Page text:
Office of the ombudsperson

Frequently Asked Questions


What can I do if I think my work was graded unfairly?

A. The best thing for a student to do if they believe the mark they received on an exam or assignment is unfair is to find out why they didn't do well. You can read through the guide What Makes an Examination Fair? and contact the Ombudsperson for further consultation.

If you want to appeal the grade, you can refer to the Grade Appeals and Other Requests for Relief and Academic Problems and Appeals guides for additional information. Before writing your appeal, you should review Writing an Effective Appeal or Request Letter as an additional resource.

How do I get an extension, an exam accommodation, or other type of academic accommodation?

A. Students may need accommodation for a variety of reasons, ranging from medical problems to family troubles. Whether you need to be accommodated for one exam or your entire academic career, the Ombudsperson is here to help. Depending on your situation, you can refer to the Guide for Students with Disabilities and/or Grade Appeals and Other Requests for Relief for more information. You should also review The Pros and Cons of Deferring Exams to consider what is best in your situation. Of course, you can contact the Ombudsperson for additional support.

How do I approach my instructor about issues I'm having with their course?

A. Throughout your time at Western, you may have concerns you want to raise with your professor or TA. At the Office of the Ombudsperson, we know this isn't always easy. To get started, consult the guide on Relations with Instructors and Persons in Positions of Authority. For grading problems or academic accommodation, you can refer to Academic Problems and Appeals and Writing an Effective Appeals Letter. Making an appointment with the Ombudsperson is a good way to get started if you want to start a conversation with your professor.

I'm intimidated by the appeals process; do I have to go through this alone?

A. The Ombudsperson is here for students who need help with the appeals process, but some may want additional support from friends, family, or legal representatives. The Agents and Colleagues guide outlines your options regarding outside help or representation in your appeal.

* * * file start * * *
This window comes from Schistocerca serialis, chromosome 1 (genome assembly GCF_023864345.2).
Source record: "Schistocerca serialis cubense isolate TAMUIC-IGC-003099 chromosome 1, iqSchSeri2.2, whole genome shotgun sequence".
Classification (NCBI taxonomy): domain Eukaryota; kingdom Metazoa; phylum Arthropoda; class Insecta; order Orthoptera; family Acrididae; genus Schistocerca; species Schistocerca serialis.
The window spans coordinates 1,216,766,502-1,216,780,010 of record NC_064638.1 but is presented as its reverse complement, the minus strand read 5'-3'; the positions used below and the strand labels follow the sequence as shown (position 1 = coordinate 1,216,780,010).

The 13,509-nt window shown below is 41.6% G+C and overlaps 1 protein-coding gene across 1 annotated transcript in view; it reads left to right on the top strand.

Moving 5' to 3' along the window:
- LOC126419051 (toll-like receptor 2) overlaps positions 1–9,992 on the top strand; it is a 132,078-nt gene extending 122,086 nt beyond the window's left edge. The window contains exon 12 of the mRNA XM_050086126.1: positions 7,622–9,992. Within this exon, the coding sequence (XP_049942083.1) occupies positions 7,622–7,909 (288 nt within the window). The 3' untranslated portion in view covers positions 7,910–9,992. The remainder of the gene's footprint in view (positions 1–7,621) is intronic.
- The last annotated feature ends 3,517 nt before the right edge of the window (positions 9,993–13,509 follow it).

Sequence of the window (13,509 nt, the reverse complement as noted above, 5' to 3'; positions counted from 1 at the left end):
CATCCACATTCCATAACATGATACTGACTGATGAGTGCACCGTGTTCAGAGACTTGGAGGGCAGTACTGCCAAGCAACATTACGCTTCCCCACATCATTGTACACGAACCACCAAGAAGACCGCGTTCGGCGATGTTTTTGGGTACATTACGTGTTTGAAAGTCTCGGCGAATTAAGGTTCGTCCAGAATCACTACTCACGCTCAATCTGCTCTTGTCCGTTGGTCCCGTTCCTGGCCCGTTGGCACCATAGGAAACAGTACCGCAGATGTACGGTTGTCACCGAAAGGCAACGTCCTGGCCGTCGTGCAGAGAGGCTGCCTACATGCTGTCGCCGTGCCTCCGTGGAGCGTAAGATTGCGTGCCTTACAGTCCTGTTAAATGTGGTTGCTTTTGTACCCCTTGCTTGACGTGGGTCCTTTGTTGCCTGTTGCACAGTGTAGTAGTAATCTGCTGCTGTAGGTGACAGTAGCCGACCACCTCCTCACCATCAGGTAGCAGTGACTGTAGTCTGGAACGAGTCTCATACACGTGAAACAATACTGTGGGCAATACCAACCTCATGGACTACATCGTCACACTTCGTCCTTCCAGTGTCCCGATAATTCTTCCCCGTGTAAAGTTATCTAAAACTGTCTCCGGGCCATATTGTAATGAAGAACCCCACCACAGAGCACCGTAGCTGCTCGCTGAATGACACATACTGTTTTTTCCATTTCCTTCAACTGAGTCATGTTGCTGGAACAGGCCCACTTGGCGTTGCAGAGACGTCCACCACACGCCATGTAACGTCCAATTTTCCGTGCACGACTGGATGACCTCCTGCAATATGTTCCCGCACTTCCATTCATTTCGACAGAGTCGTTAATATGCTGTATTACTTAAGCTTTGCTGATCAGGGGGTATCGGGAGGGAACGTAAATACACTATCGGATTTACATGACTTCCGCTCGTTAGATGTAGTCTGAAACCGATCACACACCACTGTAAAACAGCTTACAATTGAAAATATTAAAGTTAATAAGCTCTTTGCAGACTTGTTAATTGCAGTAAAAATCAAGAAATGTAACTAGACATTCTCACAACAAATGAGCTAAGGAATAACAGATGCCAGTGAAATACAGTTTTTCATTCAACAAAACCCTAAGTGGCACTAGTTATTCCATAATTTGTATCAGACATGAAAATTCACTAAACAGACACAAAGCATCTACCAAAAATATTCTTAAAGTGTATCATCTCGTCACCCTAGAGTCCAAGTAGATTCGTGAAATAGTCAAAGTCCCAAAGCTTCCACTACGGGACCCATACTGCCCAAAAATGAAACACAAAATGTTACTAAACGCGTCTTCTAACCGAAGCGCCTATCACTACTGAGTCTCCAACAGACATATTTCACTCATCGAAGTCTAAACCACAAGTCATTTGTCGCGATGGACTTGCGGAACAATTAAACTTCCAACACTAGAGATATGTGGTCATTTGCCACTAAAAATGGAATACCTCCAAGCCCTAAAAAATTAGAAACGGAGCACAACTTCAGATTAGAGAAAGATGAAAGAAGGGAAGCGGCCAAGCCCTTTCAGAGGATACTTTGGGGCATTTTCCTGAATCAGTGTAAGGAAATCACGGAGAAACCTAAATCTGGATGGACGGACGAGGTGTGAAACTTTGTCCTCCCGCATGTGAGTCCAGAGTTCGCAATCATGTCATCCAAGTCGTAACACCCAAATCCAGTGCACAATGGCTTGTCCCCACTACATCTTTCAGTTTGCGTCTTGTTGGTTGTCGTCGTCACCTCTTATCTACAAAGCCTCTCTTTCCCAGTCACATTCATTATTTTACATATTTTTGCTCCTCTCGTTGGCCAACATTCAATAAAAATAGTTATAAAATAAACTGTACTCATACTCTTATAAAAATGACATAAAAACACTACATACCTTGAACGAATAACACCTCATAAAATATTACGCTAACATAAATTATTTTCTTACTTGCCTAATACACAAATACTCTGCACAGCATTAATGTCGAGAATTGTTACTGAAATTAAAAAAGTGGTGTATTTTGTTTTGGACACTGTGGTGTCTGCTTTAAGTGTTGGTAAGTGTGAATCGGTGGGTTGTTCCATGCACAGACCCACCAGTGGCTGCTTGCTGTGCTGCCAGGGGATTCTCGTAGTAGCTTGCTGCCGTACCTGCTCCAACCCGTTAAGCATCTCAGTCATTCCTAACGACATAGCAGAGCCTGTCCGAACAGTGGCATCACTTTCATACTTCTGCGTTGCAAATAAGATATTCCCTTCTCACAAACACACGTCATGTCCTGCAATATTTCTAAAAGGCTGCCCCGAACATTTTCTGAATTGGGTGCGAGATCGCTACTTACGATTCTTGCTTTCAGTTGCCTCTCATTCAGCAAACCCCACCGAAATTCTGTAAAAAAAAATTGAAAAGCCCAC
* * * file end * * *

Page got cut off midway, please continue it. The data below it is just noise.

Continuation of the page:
What can I do about a negative evaluation in my clinical or other program placement?

A. Professional program placements are important in helping students transition into the workplace. However, when the supervising professional and the student's expectations don't match up, it can reflect negatively on the student. If you're having problems with your placement, you can always come to the Ombudsperson or your faculty advisor for help, or refer to the Guide for Students in Professional Program Placements, Clinics, Practicums for more insight.

I'm required to withdraw from my program, what are my options?

A. If you see that you're being required to withdraw, there are a variety of options available to you. For help, contact the Ombudsperson and consult both Appealing for a Dean's Waiver or Faculty Transfer and Readmission, Probation, & Appeals for further information. Reading through the guides on Writing an Effective Appeal or Request Letter and Tips on Preparing an Effective Chronology is also recommended.

How do I apply for a Dean's Waiver?

A. When a student is required to withdraw from their program or the university, a student may apply for a Dean's Waiver or Faculty Transfer. Dean's Waivers are seldom granted without significant medical or compassionate grounds. Contact the Ombudsperson for help and refer to the Appealing for a Dean's Waiver or Faculty Transfer guide for more information.

How can I go about applying for readmission?

A. If you've been required to withdraw and want to apply for readmission, the Ombudsperson is here to help you. Feel free to stop by the office to get help with the readmission process and also refer to the Readmission After Being Required to Withdraw from the University guide.

I've been accused of cheating or another scholastic offence. What can I do?

A. Scholastic offences can seriously hinder a student's academic career, whether you're accused of cheating on an exam or improperly citing a source. The Ombudsperson has created the Cheating, Plagiarism and Other Scholastic Offences guide to help students both a) avoid committing a scholastic offence and b) appeal the ruling of one when they are not guilty. (A new version of this guide is being worked on. Please contact the Office of the Ombudsperson if you have questions about the academic integrity process.)